SIM-swapping is a tactic that has become rather popular amongst hackers and malicious actors over the past few years, and while the attacks have gone down in recent months, last week was marred by a regular series of them. At press time, it’s unknown how many occurred, if they are all individualized attacks, or if they are all part of something bigger.
What Was It About SIM-Swapping Last Week?
SIM-swapping occurs when a hacker is somehow able to gain access to a victim’s social security number and other private information. They then either use this information to hack into the person’s phone and change the passwords and usernames they use to login into their accounts (including crypto accounts) or they’re able to change all the information through the help of an employee with the person’s phone service provider.
They have the social security number and the answers to security questions from the victim, so they’re usually not stopped by the employees who are unaware that they’re being used for malicious purposes. Sometimes, however, these employees are bribed for assistance.
For the most part, these attacks have become relatively scarce compared to how they were a few years ago. However, over the past week, a steady number of SIM-swapping tactics have been utilized, resulting in a strong number of hacks that all occurred at around the same time.
One victim commented on Twitter:
My personal identity was hacked last week. The attacker was able to steal $100K in a sweep of my Coinbase account. I’m equal parts embarrassed, hurt and deeply remorseful.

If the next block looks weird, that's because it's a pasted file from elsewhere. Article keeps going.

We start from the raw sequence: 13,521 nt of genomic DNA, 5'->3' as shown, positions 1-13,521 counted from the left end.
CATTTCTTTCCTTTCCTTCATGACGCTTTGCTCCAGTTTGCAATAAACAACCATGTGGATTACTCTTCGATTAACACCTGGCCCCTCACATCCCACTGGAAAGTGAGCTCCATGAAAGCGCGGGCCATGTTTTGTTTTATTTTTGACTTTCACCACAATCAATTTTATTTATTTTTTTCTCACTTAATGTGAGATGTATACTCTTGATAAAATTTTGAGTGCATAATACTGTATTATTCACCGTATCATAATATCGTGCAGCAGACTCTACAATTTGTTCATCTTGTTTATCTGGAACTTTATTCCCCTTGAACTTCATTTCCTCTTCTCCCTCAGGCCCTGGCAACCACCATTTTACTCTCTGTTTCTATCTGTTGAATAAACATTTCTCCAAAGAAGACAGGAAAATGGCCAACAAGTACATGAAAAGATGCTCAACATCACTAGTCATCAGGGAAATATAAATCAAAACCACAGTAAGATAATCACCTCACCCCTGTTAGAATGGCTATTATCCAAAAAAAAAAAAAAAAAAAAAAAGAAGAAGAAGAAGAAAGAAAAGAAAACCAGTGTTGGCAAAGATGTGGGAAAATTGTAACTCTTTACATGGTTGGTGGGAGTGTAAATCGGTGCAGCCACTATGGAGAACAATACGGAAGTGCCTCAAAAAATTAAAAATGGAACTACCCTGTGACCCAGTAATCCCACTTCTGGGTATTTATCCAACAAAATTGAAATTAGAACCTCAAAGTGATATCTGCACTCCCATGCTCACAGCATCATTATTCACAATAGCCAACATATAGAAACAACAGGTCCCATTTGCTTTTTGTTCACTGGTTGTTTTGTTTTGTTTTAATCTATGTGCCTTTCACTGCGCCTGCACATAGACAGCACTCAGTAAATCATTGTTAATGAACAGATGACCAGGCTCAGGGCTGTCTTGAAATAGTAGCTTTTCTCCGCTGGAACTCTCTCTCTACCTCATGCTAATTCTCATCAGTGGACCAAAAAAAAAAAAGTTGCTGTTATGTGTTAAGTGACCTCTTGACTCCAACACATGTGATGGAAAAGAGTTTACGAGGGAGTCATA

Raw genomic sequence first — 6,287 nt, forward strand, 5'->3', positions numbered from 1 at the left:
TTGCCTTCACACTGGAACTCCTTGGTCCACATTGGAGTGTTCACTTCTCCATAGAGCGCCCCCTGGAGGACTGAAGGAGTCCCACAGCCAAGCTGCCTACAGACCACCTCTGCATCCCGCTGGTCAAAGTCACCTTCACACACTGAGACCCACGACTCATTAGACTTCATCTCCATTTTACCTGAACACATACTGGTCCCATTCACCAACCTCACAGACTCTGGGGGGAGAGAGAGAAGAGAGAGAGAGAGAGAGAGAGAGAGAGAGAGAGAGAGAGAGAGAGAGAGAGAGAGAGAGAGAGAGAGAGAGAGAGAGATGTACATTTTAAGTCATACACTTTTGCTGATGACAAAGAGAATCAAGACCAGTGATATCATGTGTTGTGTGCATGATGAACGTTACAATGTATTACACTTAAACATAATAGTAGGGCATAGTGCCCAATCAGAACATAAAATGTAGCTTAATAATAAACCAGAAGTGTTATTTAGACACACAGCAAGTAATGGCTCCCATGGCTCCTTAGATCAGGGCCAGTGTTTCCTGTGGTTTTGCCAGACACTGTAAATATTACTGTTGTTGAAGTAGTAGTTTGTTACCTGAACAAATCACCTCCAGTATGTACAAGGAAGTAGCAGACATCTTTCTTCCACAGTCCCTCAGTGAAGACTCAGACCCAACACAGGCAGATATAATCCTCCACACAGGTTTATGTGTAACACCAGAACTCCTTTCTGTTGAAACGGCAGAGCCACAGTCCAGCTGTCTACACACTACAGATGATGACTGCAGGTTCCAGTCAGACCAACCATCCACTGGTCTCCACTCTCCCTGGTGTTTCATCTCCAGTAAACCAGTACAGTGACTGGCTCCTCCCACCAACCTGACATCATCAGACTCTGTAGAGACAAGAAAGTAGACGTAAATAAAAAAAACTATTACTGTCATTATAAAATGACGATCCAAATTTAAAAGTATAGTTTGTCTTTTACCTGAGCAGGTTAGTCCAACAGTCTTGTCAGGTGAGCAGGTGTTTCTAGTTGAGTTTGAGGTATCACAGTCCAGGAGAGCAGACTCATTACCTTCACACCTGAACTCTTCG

Many of the users appear to have been customers of T-Mobile. One user explains on Twitter:
I haven’t gone public yet, but I had three on me personally in the past week. Submitted an FBI report. All signs point to an inside job at the cell company. Phone records were wiped clean for an entire day and ‘recorded for quality and training purposes’ settings were turned off.
Last year, Caleb Tuttle – a detective with the Santa Clara County District Attorney’s office – explained that SIM-swapping can happen in one of three ways:
The first is when the attacker bribes or blackmails a mobile store employee into assisting in the crime. The second involves current and/ or former mobile store employees who knowingly abuse their access to customer data and the mobile company’s network. Finally, crooked store employees may trick unwitting associates at other stores into swapping a target’s existing SIM card with a new one.
This Looks Familiar
Though many of the victims garnered their cell phone service through T-Mobile, some have admitted to being AT&T users, just like Michael Terpin, who was the victim of a multi-million-dollar cryptocurrency heist thanks to a SIM-swap. He’s now suing the phone service provider.
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